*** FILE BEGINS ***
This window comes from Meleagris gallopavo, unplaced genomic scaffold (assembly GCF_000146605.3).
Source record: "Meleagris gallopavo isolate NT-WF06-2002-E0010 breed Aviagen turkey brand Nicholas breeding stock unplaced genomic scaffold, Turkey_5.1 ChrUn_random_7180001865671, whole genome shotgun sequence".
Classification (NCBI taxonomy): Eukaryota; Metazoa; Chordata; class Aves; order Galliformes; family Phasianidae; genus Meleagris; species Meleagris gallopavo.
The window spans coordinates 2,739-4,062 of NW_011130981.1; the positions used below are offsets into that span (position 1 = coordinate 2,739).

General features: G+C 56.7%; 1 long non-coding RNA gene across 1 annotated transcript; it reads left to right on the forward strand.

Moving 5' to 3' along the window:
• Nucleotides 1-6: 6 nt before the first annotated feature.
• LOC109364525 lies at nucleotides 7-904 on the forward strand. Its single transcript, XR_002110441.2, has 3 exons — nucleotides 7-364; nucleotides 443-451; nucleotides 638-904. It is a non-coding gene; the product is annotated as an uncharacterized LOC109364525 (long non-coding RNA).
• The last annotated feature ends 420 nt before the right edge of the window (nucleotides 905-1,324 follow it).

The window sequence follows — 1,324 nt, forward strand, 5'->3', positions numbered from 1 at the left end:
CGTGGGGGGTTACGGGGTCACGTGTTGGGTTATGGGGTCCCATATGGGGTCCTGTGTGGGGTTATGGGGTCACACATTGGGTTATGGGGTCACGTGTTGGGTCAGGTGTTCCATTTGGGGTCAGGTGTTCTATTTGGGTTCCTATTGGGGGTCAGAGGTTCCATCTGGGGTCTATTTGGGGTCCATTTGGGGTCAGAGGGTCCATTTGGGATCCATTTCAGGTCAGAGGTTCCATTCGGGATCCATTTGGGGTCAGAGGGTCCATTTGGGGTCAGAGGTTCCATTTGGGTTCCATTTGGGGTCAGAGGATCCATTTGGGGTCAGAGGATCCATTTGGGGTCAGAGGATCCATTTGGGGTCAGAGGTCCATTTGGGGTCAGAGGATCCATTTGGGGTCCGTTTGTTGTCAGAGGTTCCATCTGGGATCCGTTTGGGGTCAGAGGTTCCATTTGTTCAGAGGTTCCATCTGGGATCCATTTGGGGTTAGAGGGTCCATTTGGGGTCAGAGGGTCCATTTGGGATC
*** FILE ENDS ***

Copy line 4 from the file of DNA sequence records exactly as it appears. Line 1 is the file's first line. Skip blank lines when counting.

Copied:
The window spans coordinates 2,739-4,062 of NW_011130981.1; the positions used below are offsets into that span (position 1 = coordinate 2,739).